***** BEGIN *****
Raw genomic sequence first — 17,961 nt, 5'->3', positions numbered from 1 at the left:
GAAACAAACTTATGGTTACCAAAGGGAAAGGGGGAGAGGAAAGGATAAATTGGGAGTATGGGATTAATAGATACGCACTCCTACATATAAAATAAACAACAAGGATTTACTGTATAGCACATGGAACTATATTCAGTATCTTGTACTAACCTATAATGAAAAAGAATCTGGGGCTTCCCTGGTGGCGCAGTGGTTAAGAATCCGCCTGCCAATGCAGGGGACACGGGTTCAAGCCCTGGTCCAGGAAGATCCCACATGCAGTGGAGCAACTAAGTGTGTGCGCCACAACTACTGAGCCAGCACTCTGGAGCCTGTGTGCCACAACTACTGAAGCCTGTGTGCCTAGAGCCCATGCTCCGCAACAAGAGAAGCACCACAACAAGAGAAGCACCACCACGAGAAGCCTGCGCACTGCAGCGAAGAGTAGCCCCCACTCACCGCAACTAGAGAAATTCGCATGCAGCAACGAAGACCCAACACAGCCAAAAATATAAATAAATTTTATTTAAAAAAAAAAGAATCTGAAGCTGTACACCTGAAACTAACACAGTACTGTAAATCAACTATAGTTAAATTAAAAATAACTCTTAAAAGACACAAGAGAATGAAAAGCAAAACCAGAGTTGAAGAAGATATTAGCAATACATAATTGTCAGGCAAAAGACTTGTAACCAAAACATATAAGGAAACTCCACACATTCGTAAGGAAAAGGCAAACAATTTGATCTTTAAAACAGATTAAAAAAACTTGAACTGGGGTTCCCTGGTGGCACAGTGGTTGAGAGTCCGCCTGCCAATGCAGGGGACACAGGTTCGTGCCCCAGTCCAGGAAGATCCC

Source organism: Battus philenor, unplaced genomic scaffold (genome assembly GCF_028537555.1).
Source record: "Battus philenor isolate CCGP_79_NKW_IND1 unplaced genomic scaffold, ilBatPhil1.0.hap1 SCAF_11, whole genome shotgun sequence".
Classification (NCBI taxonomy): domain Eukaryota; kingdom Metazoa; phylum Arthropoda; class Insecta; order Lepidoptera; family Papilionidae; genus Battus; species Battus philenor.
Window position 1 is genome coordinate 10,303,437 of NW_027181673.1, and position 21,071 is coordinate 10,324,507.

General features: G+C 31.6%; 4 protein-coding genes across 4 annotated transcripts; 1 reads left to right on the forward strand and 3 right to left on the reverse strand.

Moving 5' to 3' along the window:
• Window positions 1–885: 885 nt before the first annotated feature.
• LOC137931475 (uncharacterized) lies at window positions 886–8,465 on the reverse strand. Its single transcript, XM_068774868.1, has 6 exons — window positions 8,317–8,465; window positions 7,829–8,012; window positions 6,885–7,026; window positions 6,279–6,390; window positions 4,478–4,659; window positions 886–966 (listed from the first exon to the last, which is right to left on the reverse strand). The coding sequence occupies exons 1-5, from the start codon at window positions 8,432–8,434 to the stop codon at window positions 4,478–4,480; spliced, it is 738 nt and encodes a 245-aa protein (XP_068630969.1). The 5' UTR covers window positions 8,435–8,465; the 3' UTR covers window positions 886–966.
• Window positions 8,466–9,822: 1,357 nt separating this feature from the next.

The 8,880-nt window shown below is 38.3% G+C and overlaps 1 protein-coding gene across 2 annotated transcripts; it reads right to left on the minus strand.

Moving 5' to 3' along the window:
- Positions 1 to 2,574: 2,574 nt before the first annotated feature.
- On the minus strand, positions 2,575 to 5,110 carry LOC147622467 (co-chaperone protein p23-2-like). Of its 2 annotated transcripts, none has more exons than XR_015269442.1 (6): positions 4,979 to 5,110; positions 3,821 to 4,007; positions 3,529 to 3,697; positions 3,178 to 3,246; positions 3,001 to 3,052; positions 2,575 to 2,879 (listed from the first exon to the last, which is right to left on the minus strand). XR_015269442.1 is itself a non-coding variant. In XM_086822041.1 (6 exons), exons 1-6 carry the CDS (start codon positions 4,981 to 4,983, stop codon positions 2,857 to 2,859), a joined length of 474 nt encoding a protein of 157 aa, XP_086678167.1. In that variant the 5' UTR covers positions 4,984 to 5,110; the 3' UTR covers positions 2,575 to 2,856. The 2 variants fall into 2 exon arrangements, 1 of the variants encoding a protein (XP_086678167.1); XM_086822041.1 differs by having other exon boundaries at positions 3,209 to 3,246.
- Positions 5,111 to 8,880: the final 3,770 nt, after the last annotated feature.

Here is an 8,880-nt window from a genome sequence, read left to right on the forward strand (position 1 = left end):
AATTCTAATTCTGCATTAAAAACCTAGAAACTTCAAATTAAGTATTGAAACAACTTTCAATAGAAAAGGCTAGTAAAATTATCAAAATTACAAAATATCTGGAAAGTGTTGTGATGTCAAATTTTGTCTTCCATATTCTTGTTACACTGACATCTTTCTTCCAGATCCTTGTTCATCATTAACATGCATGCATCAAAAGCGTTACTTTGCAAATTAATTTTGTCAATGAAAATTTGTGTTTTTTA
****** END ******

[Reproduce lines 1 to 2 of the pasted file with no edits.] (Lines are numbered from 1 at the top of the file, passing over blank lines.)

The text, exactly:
Raw genomic sequence first — 17,961 nt, 5'->3', positions numbered from 1 at the left:
GAAACAAACTTATGGTTACCAAAGGGAAAGGGGGAGAGGAAAGGATAAATTGGGAGTATGGGATTAATAGATACGCACTCCTACATATAAAATAAACAACAAGGATTTACTGTATAGCACATGGAACTATATTCAGTATCTTGTACTAACCTATAATGAAAAAGAATCTGGGGCTTCCCTGGTGGCGCAGTGGTTAAGAATCCGCCTGCCAATGCAGGGGACACGGGTTCAAGCCCTGGTCCAGGAAGATCCCACATGCAGTGGAGCAACTAAGTGTGTGCGCCACAACTACTGAGCCAGCACTCTGGAGCCTGTGTGCCACAACTACTGAAGCCTGTGTGCCTAGAGCCCATGCTCCGCAACAAGAGAAGCACCACAACAAGAGAAGCACCACCACGAGAAGCCTGCGCACTGCAGCGAAGAGTAGCCCCCACTCACCGCAACTAGAGAAATTCGCATGCAGCAACGAAGACCCAACACAGCCAAAAATATAAATAAATTTTATTTAAAAAAAAAAGAATCTGAAGCTGTACACCTGAAACTAACACAGTACTGTAAATCAACTATAGTTAAATTAAAAATAACTCTTAAAAGACACAAGAGAATGAAAAGCAAAACCAGAGTTGAAGAAGATATTAGCAATACATAATTGTCAGGCAAAAGACTTGTAACCAAAACATATAAGGAAACTCCACACATTCGTAAGGAAAAGGCAAACAATTTGATCTTTAAAACAGATTAAAAAAACTTGAACTGGGGTTCCCTGGTGGCACAGTGGTTGAGAGTCCGCCTGCCAATGCAGGGGACACAGGTTCGTGCCCCAGTCCAGGAAGATCCC